Sajjad Karim MEP (UK, ECR), the Chair of the European Parliament’s Delegation for Relations with the South Caucasus, welcomed the development of the Batumi port, underlining Georgia strategic situation on the East-West transportation route.
“The country has the potential to become an important transportation hub, which would in turn boost its economic growth, including in the Adjaria region“, Karim said.
“The impressive economic development of Adjaria is in contrast with the economic stagnation of Georgia’s occupied regions, in particular, Abkhazia, which could have experienced a similar economic development, had it not been invaded and occupied”, MEP continued.
In spite of the overall positive assessment of Batumi boom in the building sector, contributing to the economy, the Chair of the Delegation has expressed his concerns about “many accidents – sometimes deadly” which have happened to construction workers during this period.
“I call on the Georgian authorities to ensure that labour law and safety standards are duly implemented” Sajjad Karim concluded.
The concerns over labor safety are not the only issue, raised by Members of the European Parliament, while evaluating the perspective of the Batumi port enlargement.
The prominent French ecologist, the founder of the independent Commission on Chernobyl disaster Michèle Rivasi MEP (The Greens) considers imperative the launch of an independent research of the impact of the Batumi port enlargement on the environment, and health, but also confirm that the project is profitable.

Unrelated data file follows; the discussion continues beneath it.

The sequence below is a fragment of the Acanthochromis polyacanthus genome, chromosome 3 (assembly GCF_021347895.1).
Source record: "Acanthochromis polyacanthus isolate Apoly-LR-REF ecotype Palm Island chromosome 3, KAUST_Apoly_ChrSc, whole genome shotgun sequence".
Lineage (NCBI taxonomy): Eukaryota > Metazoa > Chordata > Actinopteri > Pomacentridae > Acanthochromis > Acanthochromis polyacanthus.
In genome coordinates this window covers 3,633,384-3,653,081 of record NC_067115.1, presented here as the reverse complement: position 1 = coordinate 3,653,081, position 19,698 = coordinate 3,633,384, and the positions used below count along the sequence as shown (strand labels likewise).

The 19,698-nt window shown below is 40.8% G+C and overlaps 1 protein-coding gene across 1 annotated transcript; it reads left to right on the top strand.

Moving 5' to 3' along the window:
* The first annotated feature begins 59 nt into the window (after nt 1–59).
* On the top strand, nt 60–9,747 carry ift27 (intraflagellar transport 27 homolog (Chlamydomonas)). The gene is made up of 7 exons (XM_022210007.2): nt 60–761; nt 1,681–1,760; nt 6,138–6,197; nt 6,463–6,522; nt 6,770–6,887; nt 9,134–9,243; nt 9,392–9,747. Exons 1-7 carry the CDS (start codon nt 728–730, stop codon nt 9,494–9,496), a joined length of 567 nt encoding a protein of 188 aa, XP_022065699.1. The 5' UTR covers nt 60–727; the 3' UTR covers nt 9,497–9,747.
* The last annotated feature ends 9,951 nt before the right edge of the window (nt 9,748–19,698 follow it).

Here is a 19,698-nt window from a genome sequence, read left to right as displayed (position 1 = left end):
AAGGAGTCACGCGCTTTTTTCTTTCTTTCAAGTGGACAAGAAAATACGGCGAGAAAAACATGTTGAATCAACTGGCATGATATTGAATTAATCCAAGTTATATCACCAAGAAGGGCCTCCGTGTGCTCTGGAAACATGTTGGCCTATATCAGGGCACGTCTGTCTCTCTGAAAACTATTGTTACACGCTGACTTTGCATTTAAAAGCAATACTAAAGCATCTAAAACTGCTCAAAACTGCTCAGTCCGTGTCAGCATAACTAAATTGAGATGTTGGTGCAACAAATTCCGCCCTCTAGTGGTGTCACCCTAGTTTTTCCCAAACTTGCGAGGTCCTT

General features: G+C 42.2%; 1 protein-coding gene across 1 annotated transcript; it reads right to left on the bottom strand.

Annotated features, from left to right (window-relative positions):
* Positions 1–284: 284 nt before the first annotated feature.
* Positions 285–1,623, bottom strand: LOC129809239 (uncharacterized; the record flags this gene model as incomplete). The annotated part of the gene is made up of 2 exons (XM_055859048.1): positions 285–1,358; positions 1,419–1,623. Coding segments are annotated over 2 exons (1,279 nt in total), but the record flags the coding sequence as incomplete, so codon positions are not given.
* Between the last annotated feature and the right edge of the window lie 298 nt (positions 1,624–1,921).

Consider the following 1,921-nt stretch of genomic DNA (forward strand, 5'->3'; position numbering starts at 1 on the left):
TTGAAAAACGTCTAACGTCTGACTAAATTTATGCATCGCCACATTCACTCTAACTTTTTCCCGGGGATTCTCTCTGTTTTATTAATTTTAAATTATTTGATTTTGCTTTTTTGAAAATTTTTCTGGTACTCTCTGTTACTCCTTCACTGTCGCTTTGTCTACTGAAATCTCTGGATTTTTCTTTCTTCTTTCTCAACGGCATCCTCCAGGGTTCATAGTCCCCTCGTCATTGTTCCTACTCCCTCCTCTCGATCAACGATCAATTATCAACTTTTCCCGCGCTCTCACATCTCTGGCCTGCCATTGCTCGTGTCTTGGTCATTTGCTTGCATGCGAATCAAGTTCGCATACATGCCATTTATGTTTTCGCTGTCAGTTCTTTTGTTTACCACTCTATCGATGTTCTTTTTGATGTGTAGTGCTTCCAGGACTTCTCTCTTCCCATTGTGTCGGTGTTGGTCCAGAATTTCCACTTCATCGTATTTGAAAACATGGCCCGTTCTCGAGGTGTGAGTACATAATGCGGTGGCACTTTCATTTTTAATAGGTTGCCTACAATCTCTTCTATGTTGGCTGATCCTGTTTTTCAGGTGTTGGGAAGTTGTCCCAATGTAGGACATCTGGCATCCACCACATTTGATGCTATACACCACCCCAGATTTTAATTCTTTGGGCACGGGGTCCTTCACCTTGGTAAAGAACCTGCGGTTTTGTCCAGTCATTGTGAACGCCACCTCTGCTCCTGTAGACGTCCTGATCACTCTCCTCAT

“It is absolutely necessary that there are consultations with the citizens, and there is an independent research, and upon all these elements the citizens will decide, but it is not up to the gas lobby to decide in the place of the citizens“, – Rivasi explained her vision of the future of the project.
The Batumi port enlargement became a subject to polemics after Azerbaijan and Georgia signed a contract on the construction of a terminal for mineral fertilizers (carbamide) on January 14. The inhabitants of the area, ecologists, and a member of the Georgian March movement Valerian Meburishvili have been protesting against the construction of the terminal, presuming the project is designed to transport dangerous for people and environment toxic substances, potentially damaging human health, and sea life.
Trammo group (USA) formerly known as Transammonia, Inc. intends to invest $20 million in the construction of the terminal. Transammonia is the world’s largest private company in fertilizer trading.